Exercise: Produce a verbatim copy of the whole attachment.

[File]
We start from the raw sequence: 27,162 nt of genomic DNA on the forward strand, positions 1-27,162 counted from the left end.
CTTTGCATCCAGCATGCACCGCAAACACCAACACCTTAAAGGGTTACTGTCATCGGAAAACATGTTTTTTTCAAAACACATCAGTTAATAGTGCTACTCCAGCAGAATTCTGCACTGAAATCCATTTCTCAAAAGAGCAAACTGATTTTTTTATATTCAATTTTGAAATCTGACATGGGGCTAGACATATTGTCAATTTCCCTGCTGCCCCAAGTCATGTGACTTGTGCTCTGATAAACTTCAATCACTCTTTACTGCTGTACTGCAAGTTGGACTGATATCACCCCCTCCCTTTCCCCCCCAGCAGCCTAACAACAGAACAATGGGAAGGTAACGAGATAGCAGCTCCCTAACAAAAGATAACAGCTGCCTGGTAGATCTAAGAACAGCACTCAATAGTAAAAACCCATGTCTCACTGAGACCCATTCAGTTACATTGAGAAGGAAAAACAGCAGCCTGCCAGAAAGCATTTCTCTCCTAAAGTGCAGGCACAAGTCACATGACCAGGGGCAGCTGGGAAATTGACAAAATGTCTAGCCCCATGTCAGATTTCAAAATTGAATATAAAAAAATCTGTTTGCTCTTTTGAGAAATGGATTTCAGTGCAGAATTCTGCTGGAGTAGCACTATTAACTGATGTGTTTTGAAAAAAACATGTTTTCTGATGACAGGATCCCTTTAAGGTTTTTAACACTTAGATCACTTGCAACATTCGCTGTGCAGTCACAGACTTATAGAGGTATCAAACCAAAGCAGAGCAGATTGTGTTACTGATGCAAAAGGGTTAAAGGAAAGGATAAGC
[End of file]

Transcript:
We start from the raw sequence: 27,162 nt of genomic DNA on the forward strand, positions 1-27,162 counted from the left end.
CTTTGCATCCAGCATGCACCGCAAACACCAACACCTTAAAGGGTTACTGTCATCGGAAAACATGTTTTTTTCAAAACACATCAGTTAATAGTGCTACTCCAGCAGAATTCTGCACTGAAATCCATTTCTCAAAAGAGCAAACTGATTTTTTTATATTCAATTTTGAAATCTGACATGGGGCTAGACATATTGTCAATTTCCCTGCTGCCCCAAGTCATGTGACTTGTGCTCTGATAAACTTCAATCACTCTTTACTGCTGTACTGCAAGTTGGACTGATATCACCCCCTCCCTTTCCCCCCCAGCAGCCTAACAACAGAACAATGGGAAGGTAACGAGATAGCAGCTCCCTAACAAAAGATAACAGCTGCCTGGTAGATCTAAGAACAGCACTCAATAGTAAAAACCCATGTCTCACTGAGACCCATTCAGTTACATTGAGAAGGAAAAACAGCAGCCTGCCAGAAAGCATTTCTCTCCTAAAGTGCAGGCACAAGTCACATGACCAGGGGCAGCTGGGAAATTGACAAAATGTCTAGCCCCATGTCAGATTTCAAAATTGAATATAAAAAAATCTGTTTGCTCTTTTGAGAAATGGATTTCAGTGCAGAATTCTGCTGGAGTAGCACTATTAACTGATGTGTTTTGAAAAAAACATGTTTTCTGATGACAGGATCCCTTTAAGGTTTTTAACACTTAGATCACTTGCAACATTCGCTGTGCAGTCACAGACTTATAGAGGTATCAAACCAAAGCAGAGCAGATTGTGTTACTGATGCAAAAGGGTTAAAGGAAAGGATAAGC